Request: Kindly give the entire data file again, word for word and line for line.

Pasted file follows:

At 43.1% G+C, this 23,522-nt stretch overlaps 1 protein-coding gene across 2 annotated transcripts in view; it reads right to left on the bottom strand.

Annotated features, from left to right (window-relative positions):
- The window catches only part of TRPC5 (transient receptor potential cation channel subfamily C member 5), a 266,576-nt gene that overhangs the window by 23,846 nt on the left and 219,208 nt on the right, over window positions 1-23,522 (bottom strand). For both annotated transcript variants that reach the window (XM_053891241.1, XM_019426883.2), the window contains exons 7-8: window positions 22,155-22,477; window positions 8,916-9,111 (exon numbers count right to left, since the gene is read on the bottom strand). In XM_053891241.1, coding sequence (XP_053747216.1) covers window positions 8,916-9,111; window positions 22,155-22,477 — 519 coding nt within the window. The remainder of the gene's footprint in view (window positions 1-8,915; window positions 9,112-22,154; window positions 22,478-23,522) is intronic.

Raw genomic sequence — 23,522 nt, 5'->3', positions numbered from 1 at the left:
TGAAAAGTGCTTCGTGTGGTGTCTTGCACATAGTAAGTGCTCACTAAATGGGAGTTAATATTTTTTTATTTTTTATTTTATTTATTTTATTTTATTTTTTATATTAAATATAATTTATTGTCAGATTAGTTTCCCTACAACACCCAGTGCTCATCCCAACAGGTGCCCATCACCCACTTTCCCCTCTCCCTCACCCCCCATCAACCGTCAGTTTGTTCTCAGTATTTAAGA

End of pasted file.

At 43.1% G+C, this 23,522-nt stretch overlaps 1 protein-coding gene across 2 annotated transcripts in view; it reads right to left on the bottom strand.

Annotated features, from left to right (window-relative positions):
- The window catches only part of TRPC5 (transient receptor potential cation channel subfamily C member 5), a 266,576-nt gene that overhangs the window by 23,846 nt on the left and 219,208 nt on the right, over window positions 1-23,522 (bottom strand). For both annotated transcript variants that reach the window (XM_053891241.1, XM_019426883.2), the window contains exons 7-8: window positions 22,155-22,477; window positions 8,916-9,111 (exon numbers count right to left, since the gene is read on the bottom strand). In XM_053891241.1, coding sequence (XP_053747216.1) covers window positions 8,916-9,111; window positions 22,155-22,477 — 519 coding nt within the window. The remainder of the gene's footprint in view (window positions 1-8,915; window positions 9,112-22,154; window positions 22,478-23,522) is intronic.

Raw genomic sequence — 23,522 nt, 5'->3', positions numbered from 1 at the left:
TGAAAAGTGCTTCGTGTGGTGTCTTGCACATAGTAAGTGCTCACTAAATGGGAGTTAATATTTTTTTATTTTTTATTTTATTTATTTTATTTTATTTTTTATATTAAATATAATTTATTGTCAGATTAGTTTCCCTACAACACCCAGTGCTCATCCCAACAGGTGCCCATCACCCACTTTCCCCTCTCCCTCACCCCCCATCAACCGTCAGTTTGTTCTCAGTATTTAAGA